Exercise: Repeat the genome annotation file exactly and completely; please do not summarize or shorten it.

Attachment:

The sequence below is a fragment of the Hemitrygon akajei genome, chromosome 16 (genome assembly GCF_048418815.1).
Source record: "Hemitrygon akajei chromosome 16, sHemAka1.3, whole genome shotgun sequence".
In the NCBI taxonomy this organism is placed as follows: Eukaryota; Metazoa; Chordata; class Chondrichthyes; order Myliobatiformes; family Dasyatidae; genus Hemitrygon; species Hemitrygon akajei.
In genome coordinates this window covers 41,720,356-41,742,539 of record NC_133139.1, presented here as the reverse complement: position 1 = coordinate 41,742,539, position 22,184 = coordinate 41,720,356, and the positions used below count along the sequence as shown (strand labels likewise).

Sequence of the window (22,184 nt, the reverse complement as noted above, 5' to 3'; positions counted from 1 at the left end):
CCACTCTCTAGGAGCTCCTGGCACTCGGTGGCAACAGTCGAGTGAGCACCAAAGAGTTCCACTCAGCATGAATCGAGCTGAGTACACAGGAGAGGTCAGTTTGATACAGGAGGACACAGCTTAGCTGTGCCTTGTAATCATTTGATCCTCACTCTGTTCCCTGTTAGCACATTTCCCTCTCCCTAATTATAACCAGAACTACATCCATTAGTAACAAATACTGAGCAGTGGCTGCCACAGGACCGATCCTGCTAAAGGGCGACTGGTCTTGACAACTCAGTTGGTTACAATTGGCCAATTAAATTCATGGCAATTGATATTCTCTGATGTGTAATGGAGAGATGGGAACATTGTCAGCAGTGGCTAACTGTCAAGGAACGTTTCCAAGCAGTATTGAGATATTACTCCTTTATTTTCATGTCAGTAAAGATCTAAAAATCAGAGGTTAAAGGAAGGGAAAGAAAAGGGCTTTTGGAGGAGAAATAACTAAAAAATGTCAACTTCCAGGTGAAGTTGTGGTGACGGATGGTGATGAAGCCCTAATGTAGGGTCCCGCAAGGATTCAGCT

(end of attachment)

The sequence below is a fragment of the Hemitrygon akajei genome, chromosome 16 (genome assembly GCF_048418815.1).
Source record: "Hemitrygon akajei chromosome 16, sHemAka1.3, whole genome shotgun sequence".
In the NCBI taxonomy this organism is placed as follows: Eukaryota; Metazoa; Chordata; class Chondrichthyes; order Myliobatiformes; family Dasyatidae; genus Hemitrygon; species Hemitrygon akajei.
In genome coordinates this window covers 41,720,356-41,742,539 of record NC_133139.1, presented here as the reverse complement: position 1 = coordinate 41,742,539, position 22,184 = coordinate 41,720,356, and the positions used below count along the sequence as shown (strand labels likewise).

Sequence of the window (22,184 nt, the reverse complement as noted above, 5' to 3'; positions counted from 1 at the left end):
CCACTCTCTAGGAGCTCCTGGCACTCGGTGGCAACAGTCGAGTGAGCACCAAAGAGTTCCACTCAGCATGAATCGAGCTGAGTACACAGGAGAGGTCAGTTTGATACAGGAGGACACAGCTTAGCTGTGCCTTGTAATCATTTGATCCTCACTCTGTTCCCTGTTAGCACATTTCCCTCTCCCTAATTATAACCAGAACTACATCCATTAGTAACAAATACTGAGCAGTGGCTGCCACAGGACCGATCCTGCTAAAGGGCGACTGGTCTTGACAACTCAGTTGGTTACAATTGGCCAATTAAATTCATGGCAATTGATATTCTCTGATGTGTAATGGAGAGATGGGAACATTGTCAGCAGTGGCTAACTGTCAAGGAACGTTTCCAAGCAGTATTGAGATATTACTCCTTTATTTTCATGTCAGTAAAGATCTAAAAATCAGAGGTTAAAGGAAGGGAAAGAAAAGGGCTTTTGGAGGAGAAATAACTAAAAAATGTCAACTTCCAGGTGAAGTTGTGGTGACGGATGGTGATGAAGCCCTAATGTAGGGTCCCGCAAGGATTCAGCT